How Fast Can You Type? Develop a Tiny Utility in Bash to Find Out
If you spend most of your time typing on your keyboard (and I hope you don’t use that mouse very frequently, if you care for your wrists, that is), getting up to speed and practicing to become a better and faster typist is well worth the time and effort. And measuring something is the first step to improve it.
There are tons of applications which test your typing abilities and help you improve it, but wouldn’t it be nice to have a basic idea about your typing performance using nothing but good old Bash? After all, this is about DIY (Do It Yourself) approach and having fun; two notions that Linux Journal readers know very well.
The idea is actually very simple: Measuring the typing speed means basically measuring how many words you typed in a given amount of time. One of the most popular units used is wpm (words per minute). Maybe not very accurate and scientific, but we’re aiming for a ballpark figure here so some approximate measure will be fine for our purpose. Based on this information we can write the formula as:
typing_speed_in_wpm = num_words / ( (end_time - start_time) / 60 )
Now that we have our theoretical framework set up, it is time to build the practical computational part of the project. Before diving into code, let’s break down the above formula into pieces and see which GNU/Linux utilities can help us achieve various tasks:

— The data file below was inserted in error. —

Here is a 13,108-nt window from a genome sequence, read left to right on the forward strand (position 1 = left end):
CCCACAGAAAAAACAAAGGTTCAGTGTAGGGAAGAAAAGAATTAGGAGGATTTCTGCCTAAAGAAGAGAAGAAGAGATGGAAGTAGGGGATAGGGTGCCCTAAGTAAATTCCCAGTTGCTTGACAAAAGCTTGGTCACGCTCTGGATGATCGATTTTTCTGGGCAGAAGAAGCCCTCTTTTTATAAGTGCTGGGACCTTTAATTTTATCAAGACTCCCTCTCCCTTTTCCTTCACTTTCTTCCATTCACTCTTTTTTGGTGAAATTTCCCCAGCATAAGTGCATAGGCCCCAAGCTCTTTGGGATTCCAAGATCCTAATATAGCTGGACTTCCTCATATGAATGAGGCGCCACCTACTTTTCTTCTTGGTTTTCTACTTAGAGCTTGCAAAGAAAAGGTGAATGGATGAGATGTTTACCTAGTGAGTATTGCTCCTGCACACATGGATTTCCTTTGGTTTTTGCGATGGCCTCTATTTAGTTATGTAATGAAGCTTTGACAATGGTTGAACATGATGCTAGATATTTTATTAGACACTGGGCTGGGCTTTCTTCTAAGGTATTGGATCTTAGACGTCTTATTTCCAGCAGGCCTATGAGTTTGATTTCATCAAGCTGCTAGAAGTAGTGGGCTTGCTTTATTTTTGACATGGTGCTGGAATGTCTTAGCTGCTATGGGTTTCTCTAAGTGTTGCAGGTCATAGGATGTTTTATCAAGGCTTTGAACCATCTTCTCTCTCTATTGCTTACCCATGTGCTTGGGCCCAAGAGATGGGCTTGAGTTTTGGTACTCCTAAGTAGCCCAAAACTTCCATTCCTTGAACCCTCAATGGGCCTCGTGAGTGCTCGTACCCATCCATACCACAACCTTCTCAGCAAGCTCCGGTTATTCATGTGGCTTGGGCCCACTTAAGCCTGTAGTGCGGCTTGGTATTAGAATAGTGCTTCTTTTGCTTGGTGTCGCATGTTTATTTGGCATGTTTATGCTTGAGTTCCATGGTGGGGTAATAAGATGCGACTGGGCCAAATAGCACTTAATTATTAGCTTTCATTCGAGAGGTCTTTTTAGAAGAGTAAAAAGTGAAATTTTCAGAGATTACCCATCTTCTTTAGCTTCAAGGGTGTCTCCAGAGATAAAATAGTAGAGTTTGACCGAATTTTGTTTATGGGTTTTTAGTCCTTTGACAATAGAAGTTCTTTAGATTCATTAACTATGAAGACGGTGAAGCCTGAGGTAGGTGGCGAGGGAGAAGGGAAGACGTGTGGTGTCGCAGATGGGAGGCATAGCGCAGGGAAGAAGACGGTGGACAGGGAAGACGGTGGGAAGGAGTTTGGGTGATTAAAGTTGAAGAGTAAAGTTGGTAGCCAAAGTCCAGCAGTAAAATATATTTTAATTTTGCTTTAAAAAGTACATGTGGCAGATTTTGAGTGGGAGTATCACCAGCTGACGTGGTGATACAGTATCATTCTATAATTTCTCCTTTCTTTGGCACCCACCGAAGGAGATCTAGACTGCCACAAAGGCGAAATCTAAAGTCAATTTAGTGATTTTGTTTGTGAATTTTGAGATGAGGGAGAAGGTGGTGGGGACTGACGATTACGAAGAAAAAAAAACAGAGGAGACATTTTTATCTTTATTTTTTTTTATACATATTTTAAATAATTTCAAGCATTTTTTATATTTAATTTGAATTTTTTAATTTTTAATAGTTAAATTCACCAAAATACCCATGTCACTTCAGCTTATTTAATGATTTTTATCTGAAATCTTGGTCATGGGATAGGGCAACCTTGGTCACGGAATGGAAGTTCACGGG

- date: This is our well-known utility and if you use it with the %s format specifier it returns the “seconds since 1970-01-01 00:00:00 UTC”. So if you run date +%s once at the beginning of your typing session and once at the end of it, you’ll have the end_time and start_time.
- wc: This is yet another well-known utility that can give you the number of words in a file if invoked with -w option. And remember, in GNU/Linux almost everything is a file, including your input from the keyboard.
cat: Officially it concatenates files and print them on the standard output. Practically it can
grab your input from the keyboard and via a pipe send that to the wc. In other words all we need
to do to count the number of words we just typed is to issue the following command:
cat | wc -w
- bc: Officially it is an arbitrary precision calculator language. Practically it is a very handy utility if you want to do calculations within the command line. But you have to be careful and read its manual page. Why? Well, if you try these:
$ echo 1 + 1 | bc 2
everything seems fine but if you try the following:
$ echo 1 / 2 | bc 0
That’s not what you’d expect from a computer. Why doesn’t it return the correct answer, that is 0.5? According to its manual page “scale defines how some operations use digits after the decimal point. The default value of scale is 0.” Apparently it is not a very sensible default for our division operations which we’ll use later. The solution then is to tell bc what scale to use before doing the operation, e.g.:
$ echo “scale=2; 1 / 2” | bc 0.50
That’s much better. We have all the components in place and now it is time to glue them together using our favorite application development environment, Bash: